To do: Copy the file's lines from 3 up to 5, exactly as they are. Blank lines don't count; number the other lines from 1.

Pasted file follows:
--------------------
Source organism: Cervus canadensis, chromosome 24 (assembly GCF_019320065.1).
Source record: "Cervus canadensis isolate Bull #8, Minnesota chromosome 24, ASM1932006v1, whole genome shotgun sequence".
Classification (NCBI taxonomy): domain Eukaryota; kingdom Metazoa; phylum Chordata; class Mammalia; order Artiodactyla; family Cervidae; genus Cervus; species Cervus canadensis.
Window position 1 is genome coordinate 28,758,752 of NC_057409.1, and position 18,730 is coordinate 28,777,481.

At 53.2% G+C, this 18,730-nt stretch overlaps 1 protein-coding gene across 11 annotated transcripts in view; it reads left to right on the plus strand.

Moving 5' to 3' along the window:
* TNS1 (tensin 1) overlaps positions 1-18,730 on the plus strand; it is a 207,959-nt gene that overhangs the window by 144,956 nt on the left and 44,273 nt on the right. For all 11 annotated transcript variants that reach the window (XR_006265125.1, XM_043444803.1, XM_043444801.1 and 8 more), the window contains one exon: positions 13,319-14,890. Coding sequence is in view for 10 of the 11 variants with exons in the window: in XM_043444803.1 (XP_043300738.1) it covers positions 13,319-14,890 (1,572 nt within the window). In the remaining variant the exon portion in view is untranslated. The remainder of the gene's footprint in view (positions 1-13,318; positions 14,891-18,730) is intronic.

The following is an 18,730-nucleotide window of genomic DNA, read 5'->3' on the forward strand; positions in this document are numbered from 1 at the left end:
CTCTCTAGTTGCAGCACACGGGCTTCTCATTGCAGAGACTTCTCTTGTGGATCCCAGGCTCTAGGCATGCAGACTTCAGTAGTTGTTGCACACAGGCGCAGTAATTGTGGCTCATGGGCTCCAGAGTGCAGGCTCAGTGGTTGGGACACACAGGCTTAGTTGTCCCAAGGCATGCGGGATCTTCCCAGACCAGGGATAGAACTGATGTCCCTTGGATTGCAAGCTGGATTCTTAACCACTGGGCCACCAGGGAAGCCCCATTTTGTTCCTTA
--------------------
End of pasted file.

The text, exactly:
Classification (NCBI taxonomy): domain Eukaryota; kingdom Metazoa; phylum Chordata; class Mammalia; order Artiodactyla; family Cervidae; genus Cervus; species Cervus canadensis.
Window position 1 is genome coordinate 28,758,752 of NC_057409.1, and position 18,730 is coordinate 28,777,481.

At 53.2% G+C, this 18,730-nt stretch overlaps 1 protein-coding gene across 11 annotated transcripts in view; it reads left to right on the plus strand.